Technically any of the teams from 2 to 8 could still end up in that intercontinental playoff but Uruguay only need three points to guarantee their advancing – considering Peru and Argentina are playing each other. They play Venezuela in their next game, a team they beat 3-0 at home last October, and then Bolivia the match afterwards, who they beat 2-0 away in the first game of the whole tournament… so that should take care of itself. Which more or less rules Luis Suarez out of a trip to Wellington, guts bro.
Similarly Colombia vs Paraguay has the potential to eliminate the Paraguayans with a home win. It’d also probably mean Colombia qualifies once the dust all settles but if they fail to win then their game against Peru could be crucial. To be honest, Paraguay and Ecuador are basically gone anyway. They can’t afford to drop any more points and fixtures aren’t all that kind. Paraguay should expect to beat Venezuela (though Lionel Messi will tell you it ain’t that easy in this continent) but that’ll only matter if they can also beat Colombia on their travels. Goal difference isn’t their friend. Four points won’t be enough and even six points is unlikely to be enough. Unlikely but not impossible, to be fair.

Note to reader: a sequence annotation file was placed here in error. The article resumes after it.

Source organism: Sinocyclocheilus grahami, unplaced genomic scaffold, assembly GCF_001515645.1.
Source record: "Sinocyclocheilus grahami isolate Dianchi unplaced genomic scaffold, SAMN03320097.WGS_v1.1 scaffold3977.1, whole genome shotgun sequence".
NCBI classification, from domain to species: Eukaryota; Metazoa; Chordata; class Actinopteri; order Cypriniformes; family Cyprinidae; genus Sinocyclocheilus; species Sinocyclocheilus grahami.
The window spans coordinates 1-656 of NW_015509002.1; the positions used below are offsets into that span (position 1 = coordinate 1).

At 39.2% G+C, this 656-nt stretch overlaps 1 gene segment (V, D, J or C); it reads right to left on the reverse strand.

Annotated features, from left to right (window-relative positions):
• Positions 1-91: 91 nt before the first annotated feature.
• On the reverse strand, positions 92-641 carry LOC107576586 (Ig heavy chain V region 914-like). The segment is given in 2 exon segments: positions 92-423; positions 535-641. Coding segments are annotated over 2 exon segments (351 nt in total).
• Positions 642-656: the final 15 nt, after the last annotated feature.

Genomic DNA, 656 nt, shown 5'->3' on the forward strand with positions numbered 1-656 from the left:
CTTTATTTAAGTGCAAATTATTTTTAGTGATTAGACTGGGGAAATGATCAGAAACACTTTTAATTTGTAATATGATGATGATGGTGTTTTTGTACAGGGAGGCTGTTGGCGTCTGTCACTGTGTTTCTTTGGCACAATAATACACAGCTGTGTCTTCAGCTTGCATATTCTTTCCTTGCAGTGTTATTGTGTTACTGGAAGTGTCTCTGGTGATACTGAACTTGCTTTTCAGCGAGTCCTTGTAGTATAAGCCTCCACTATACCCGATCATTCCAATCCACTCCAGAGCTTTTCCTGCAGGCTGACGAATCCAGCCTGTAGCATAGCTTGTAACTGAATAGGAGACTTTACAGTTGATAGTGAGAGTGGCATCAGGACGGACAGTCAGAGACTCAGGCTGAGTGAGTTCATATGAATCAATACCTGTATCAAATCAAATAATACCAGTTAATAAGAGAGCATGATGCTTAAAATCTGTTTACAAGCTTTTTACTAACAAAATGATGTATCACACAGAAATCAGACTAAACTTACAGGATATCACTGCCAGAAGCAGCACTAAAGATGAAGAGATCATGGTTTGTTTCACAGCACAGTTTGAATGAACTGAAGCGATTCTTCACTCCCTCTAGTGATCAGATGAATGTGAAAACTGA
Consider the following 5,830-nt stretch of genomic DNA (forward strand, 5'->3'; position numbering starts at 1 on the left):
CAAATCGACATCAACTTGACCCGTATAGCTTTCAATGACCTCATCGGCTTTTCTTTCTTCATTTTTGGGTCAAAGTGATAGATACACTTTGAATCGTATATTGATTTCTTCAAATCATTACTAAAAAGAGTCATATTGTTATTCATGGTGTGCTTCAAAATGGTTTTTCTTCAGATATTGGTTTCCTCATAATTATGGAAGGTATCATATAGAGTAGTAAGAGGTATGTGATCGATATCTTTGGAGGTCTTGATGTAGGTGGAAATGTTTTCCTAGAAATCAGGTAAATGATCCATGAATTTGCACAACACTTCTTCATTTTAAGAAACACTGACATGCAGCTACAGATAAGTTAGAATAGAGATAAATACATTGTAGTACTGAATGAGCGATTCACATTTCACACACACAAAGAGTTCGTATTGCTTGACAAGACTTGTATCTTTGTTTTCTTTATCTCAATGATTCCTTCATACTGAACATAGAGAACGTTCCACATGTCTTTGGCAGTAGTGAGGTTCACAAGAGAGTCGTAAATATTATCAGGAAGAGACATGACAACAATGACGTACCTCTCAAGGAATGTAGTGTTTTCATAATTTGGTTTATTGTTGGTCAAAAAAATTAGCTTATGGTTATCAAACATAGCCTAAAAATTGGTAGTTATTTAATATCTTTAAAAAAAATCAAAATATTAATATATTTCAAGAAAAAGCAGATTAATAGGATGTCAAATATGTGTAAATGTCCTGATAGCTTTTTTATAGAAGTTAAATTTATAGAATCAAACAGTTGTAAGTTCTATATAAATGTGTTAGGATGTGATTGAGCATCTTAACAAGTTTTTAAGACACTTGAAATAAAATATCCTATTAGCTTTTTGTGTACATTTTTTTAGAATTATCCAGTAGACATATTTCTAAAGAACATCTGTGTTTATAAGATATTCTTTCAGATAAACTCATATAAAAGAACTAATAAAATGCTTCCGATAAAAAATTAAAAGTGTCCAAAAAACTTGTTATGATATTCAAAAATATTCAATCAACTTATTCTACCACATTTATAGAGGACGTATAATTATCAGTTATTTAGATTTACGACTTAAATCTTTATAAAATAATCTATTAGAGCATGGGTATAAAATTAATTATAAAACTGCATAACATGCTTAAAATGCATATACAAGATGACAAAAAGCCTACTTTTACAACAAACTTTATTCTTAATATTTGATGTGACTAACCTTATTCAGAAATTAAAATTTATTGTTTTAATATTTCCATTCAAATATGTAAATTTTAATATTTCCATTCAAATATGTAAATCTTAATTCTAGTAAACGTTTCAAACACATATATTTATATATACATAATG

At least Ecuador’s points differential is in range of those teams in 4-6th but they still have to play Chile and Argentina. Of course, you could call that an advantage in some ways – win and they also take points off the teams they need to overtake. It also means one loss and it’s over but two wins and it might yet come down to a goal-difference shootout. Who can win by the most? However anything less than perfect and Antonio and Enner Valencia’s lot can have the summer off next year. Losing to Peru at home last game probably ended it for Ecuador, realistically.
Nah, most likely we’re talking about three teams who could be strolling out at Westpac Stadium in a couple months: Peru, Argentina and Chile. Peru is the odd nation out there. They haven’t made a World Cup since 1982 while Argentina hasn’t missed one since 1970. Chile have been in and out but they’re the defending continental champs having gone through a golden period of success under Jorge Sampaoli… but he fell out with the board and resigned in January 2016. The Argentine national now manages the Argentinian national team, funnily enough.